2007 zyf450 valves


5 replies to this topic
  • 450Rich

Posted March 01, 2009 - 09:00 PM

#1

Hi i have a 2007 yzf 450 that i have riddin for two seasons now.
i was chekin my valve clearance an my intakes are 11-12 mm in spec and exhasts are26-25 it seem weard that they don't need lots of adgustment.
should i re shim exhast or ride it more I am new to shiming and any help or opioin would help thanks

  • wellsy1

Posted March 02, 2009 - 10:48 AM

#2

i think if that you are within spec it should be fine. Why would you have to re shim? I'm pretty sure that shims dont wear out. Look in your manual at valve clearence specs, and adjust them what your specs are. I know my 06 YZ450f Is between.010-.015mm intake and .020-.025mm exaust. Pretty sure?

  • grayracer513

Posted March 02, 2009 - 11:05 AM

#3

... it seem weard that they don't need lots of adgustment.

You'll get used to it.

I had an '03 for 4 years that never once needed a valve adjustment.

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  • LAndrew

Posted March 02, 2009 - 11:23 AM

#4

That is what I like to hear when I think about getting a YZ.


Why is that? Is the Ti they use a different grade? Is it the coating? Is it the seats or spring pressure? As a CRF guy probably going to become a YZ guy I would like to know the reason if there is a concrete one.

As an ex mountain bike racer I know there are lots of grades of Ti, and then different qualities of each. If I remember the MIL spec 3Al/2.5V tubing cost so much because it had to be x-rayed to inspect for imperfections every so often and that upped the cost tons (Merlin frames). Then they had Russian grade industrial for much cheaper (I had Ti bar ends made from that stuff)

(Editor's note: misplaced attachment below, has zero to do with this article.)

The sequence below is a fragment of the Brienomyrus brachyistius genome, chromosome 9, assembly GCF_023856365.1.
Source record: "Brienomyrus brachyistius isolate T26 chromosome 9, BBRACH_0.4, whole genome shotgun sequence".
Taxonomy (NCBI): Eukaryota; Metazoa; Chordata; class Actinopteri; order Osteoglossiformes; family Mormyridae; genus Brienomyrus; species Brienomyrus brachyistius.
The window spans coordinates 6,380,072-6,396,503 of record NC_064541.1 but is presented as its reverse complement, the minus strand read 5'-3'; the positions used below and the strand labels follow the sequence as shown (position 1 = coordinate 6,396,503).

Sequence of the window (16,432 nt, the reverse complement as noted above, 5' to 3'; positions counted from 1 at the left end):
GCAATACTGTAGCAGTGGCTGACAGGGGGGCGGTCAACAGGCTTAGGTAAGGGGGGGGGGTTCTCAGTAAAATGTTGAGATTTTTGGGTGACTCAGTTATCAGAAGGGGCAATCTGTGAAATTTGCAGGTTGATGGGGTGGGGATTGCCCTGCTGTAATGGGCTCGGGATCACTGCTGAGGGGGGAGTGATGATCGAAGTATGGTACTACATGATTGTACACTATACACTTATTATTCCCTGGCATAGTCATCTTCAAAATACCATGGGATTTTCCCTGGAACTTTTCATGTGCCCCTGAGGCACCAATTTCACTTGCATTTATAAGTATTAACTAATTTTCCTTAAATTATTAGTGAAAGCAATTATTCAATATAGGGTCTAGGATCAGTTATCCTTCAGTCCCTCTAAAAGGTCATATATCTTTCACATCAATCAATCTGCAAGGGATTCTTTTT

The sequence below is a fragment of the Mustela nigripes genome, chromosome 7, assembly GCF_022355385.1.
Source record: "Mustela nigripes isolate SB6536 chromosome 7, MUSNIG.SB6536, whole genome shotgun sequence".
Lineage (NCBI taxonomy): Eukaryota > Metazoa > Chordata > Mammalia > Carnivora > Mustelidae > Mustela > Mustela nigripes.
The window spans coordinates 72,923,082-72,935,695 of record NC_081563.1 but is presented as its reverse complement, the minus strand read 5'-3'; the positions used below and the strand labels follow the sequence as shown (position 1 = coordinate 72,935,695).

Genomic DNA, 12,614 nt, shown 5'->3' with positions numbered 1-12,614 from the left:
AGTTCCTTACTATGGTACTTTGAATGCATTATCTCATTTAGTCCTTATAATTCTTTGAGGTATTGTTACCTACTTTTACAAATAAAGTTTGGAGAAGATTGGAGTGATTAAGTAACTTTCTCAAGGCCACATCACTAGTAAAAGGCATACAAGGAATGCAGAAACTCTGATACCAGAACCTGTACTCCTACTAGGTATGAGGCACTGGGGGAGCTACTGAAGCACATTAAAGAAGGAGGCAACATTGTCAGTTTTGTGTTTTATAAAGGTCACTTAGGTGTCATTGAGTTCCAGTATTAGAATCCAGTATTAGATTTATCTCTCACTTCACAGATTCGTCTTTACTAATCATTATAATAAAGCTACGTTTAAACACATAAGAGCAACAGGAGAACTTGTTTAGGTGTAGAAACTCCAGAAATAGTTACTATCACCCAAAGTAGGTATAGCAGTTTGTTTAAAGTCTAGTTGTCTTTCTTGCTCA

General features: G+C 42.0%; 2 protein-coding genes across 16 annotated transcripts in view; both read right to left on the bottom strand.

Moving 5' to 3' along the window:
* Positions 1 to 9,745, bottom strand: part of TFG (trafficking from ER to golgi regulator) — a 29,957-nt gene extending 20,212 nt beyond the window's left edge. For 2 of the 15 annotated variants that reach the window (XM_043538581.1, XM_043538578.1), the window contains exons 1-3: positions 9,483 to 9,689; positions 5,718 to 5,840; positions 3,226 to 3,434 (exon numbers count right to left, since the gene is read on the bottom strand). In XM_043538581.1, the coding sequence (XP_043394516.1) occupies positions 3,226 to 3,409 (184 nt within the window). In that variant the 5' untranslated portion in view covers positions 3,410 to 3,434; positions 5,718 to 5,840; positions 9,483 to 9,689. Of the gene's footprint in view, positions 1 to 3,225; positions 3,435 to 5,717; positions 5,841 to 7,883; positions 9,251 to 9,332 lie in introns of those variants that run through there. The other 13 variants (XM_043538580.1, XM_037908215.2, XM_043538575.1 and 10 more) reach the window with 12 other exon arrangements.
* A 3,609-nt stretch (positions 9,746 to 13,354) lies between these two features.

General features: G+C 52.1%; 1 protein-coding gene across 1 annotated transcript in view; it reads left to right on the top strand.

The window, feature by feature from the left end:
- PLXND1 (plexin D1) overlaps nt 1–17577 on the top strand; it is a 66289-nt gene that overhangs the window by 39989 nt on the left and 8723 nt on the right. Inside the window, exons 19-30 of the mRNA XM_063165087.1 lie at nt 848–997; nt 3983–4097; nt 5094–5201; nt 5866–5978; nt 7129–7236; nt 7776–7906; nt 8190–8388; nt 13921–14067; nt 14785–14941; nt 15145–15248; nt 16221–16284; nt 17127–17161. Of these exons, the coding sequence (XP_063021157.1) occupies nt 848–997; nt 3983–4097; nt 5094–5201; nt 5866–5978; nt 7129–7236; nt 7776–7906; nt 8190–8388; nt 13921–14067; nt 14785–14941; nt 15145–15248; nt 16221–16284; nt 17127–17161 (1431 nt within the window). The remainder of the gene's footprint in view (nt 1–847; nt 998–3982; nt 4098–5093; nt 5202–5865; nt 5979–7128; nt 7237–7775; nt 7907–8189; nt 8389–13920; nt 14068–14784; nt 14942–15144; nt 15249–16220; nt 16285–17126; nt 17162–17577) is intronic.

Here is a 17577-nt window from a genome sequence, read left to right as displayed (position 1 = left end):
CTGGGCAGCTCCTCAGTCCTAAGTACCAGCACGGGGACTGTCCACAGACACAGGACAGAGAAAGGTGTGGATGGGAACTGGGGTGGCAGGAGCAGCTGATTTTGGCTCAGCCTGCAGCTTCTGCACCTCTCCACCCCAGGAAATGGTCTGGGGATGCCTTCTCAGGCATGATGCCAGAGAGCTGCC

Ti often is misrepresented as being a wonder metal that could do everything
and had all the properties you could ever want. In my CRF it was a 60 hour replacemment valve that I now keep at work on my shelf as a cool showpiece.

  • grayracer513

Posted March 02, 2009 - 12:45 PM

#5

That is what I like to hear when I think about getting a YZ.


Why is that? Is the Ti they use a different grade? Is it the coating? Is it the seats or spring pressure? As a CRF guy probably going to become a YZ guy I would like to know the reason if there is a concrete one.

I'm not absolutely certain, but I know that it isn't a secret in the industry. It's simply the right materials in combination with each other, and a good design executed properly.

A bad match up of seat material with the valves caused Honda quite a bit of their trouble in the past is all I can say for certain. But you are correct on two points:

> Titanium is a lot of great things, but it can't be made hard enough to hold up as a valve face without sacrificing strength, so the quality of the hard coating and it's application is extremely important.

> There is more than one kind of Ti alloy, and the tougher the base material is, the better the coatings will be supported.

Proper finish of the seats, and good valve guides also add into the longevity.

  • Kent Rathgeber

Posted March 02, 2009 - 08:13 PM

#6

I'm not absolutely certain, but I know that it isn't a secret in the industry. It's simply the right materials in combination with each other, and a good design executed properly.

A bad match up of seat material with the valves caused Honda quite a bit of their trouble in the past is all I can say for certain. But you are correct on two points:

> Titanium is a lot of great things, but it can't be made hard enough to hold up as a valve face without sacrificing strength, so the quality of the hard coating and it's application is extremely important.

> There is more than one kind of Ti alloy, and the tougher the base material is, the better the coatings will be supported.

Proper finish of the seats, and good valve guides also add into the longevity.



In plain English (sorry Gray :p) if it ain`t broke, don`t fix it. I`ve had my 07 for 2 years now (bought new of course) and I haven`t had to adjust the valves yet. I check them every 15 hours of ride time (just `cause I can) and they`re like new spec.





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